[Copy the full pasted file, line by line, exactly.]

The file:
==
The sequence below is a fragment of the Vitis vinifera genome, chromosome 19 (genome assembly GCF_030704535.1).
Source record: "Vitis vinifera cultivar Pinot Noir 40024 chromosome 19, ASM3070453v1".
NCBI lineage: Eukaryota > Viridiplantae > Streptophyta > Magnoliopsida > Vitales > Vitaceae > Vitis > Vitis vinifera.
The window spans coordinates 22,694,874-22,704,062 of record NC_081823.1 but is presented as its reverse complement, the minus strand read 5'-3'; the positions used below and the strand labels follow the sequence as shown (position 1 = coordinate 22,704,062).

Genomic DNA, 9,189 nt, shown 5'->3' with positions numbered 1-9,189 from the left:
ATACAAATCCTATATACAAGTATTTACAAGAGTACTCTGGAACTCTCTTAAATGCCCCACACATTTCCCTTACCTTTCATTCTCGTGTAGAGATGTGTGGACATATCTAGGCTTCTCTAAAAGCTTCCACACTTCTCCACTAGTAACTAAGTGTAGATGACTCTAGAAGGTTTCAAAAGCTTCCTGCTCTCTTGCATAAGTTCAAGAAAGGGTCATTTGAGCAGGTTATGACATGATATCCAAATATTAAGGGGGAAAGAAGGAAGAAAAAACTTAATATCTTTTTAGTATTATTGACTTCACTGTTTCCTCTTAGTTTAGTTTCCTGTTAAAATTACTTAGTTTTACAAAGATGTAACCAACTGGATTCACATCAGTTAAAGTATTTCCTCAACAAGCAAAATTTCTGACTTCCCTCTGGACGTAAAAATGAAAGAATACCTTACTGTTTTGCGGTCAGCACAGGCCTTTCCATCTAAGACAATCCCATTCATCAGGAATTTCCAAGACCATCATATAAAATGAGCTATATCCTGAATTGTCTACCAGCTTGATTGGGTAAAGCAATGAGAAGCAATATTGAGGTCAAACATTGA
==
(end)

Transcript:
The sequence below is a fragment of the Vitis vinifera genome, chromosome 19 (genome assembly GCF_030704535.1).
Source record: "Vitis vinifera cultivar Pinot Noir 40024 chromosome 19, ASM3070453v1".
NCBI lineage: Eukaryota > Viridiplantae > Streptophyta > Magnoliopsida > Vitales > Vitaceae > Vitis > Vitis vinifera.
The window spans coordinates 22,694,874-22,704,062 of record NC_081823.1 but is presented as its reverse complement, the minus strand read 5'-3'; the positions used below and the strand labels follow the sequence as shown (position 1 = coordinate 22,704,062).

Genomic DNA, 9,189 nt, shown 5'->3' with positions numbered 1-9,189 from the left:
ATACAAATCCTATATACAAGTATTTACAAGAGTACTCTGGAACTCTCTTAAATGCCCCACACATTTCCCTTACCTTTCATTCTCGTGTAGAGATGTGTGGACATATCTAGGCTTCTCTAAAAGCTTCCACACTTCTCCACTAGTAACTAAGTGTAGATGACTCTAGAAGGTTTCAAAAGCTTCCTGCTCTCTTGCATAAGTTCAAGAAAGGGTCATTTGAGCAGGTTATGACATGATATCCAAATATTAAGGGGGAAAGAAGGAAGAAAAAACTTAATATCTTTTTAGTATTATTGACTTCACTGTTTCCTCTTAGTTTAGTTTCCTGTTAAAATTACTTAGTTTTACAAAGATGTAACCAACTGGATTCACATCAGTTAAAGTATTTCCTCAACAAGCAAAATTTCTGACTTCCCTCTGGACGTAAAAATGAAAGAATACCTTACTGTTTTGCGGTCAGCACAGGCCTTTCCATCTAAGACAATCCCATTCATCAGGAATTTCCAAGACCATCATATAAAATGAGCTATATCCTGAATTGTCTACCAGCTTGATTGGGTAAAGCAATGAGAAGCAATATTGAGGTCAAACATTGA